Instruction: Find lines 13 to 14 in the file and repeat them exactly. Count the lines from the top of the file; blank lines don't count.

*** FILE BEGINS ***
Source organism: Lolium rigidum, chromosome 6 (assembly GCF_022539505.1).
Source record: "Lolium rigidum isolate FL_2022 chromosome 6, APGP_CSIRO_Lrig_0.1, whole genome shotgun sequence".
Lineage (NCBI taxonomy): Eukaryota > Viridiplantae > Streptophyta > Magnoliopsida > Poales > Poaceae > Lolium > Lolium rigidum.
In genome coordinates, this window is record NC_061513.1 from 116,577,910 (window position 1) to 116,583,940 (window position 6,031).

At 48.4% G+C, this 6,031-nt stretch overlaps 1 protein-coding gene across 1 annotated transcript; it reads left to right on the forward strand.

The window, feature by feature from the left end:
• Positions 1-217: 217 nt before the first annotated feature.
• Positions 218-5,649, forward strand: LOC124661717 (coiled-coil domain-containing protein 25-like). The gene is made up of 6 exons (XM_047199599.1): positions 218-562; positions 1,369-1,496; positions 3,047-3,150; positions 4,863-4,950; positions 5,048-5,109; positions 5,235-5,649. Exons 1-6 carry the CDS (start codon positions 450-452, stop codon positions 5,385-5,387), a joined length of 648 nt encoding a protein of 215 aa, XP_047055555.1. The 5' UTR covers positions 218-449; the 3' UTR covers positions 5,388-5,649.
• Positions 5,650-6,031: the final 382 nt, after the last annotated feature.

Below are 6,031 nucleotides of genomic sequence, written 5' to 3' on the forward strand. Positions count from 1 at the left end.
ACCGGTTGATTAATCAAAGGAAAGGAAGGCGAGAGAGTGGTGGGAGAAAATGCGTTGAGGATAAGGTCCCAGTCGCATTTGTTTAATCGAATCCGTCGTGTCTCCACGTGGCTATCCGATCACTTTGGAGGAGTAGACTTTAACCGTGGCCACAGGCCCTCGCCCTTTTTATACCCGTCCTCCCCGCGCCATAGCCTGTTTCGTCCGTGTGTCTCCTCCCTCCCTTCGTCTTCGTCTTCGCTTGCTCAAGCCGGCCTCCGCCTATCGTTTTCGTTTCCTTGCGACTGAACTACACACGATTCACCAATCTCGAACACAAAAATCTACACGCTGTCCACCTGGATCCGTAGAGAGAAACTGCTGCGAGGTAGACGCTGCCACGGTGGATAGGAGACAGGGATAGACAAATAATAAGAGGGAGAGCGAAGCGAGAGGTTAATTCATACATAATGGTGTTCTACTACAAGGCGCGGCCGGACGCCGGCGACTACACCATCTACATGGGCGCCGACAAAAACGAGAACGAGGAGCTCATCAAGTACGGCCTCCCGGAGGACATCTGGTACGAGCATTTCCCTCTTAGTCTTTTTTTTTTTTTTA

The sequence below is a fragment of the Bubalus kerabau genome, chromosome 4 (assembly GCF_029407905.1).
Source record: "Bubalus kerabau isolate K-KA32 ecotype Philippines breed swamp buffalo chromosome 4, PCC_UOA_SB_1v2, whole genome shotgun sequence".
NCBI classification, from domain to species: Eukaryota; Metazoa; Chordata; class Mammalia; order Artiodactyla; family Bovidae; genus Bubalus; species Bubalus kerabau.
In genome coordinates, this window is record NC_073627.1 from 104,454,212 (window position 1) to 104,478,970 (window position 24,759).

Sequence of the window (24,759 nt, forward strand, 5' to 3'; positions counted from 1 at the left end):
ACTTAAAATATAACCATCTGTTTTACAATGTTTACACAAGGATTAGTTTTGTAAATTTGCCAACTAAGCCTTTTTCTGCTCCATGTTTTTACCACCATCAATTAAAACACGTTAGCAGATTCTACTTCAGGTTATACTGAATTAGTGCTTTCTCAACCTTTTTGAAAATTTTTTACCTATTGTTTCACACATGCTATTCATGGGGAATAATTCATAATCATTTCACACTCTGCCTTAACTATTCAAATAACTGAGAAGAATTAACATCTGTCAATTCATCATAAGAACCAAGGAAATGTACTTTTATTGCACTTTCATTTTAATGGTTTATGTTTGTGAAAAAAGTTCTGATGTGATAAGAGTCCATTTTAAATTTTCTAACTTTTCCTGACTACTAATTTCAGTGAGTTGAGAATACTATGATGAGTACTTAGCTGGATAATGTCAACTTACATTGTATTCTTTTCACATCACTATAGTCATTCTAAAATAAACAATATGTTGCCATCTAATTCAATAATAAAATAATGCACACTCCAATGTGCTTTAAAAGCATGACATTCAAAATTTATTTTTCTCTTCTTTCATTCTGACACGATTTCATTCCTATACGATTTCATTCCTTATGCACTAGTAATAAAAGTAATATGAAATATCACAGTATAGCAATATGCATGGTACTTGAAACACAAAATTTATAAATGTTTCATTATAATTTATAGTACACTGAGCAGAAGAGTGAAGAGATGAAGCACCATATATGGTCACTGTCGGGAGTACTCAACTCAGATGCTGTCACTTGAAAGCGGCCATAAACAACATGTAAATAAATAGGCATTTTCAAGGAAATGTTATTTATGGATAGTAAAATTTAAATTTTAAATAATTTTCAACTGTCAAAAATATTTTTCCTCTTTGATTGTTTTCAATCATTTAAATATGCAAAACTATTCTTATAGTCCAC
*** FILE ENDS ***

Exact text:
Source record: "Bubalus kerabau isolate K-KA32 ecotype Philippines breed swamp buffalo chromosome 4, PCC_UOA_SB_1v2, whole genome shotgun sequence".
NCBI classification, from domain to species: Eukaryota; Metazoa; Chordata; class Mammalia; order Artiodactyla; family Bovidae; genus Bubalus; species Bubalus kerabau.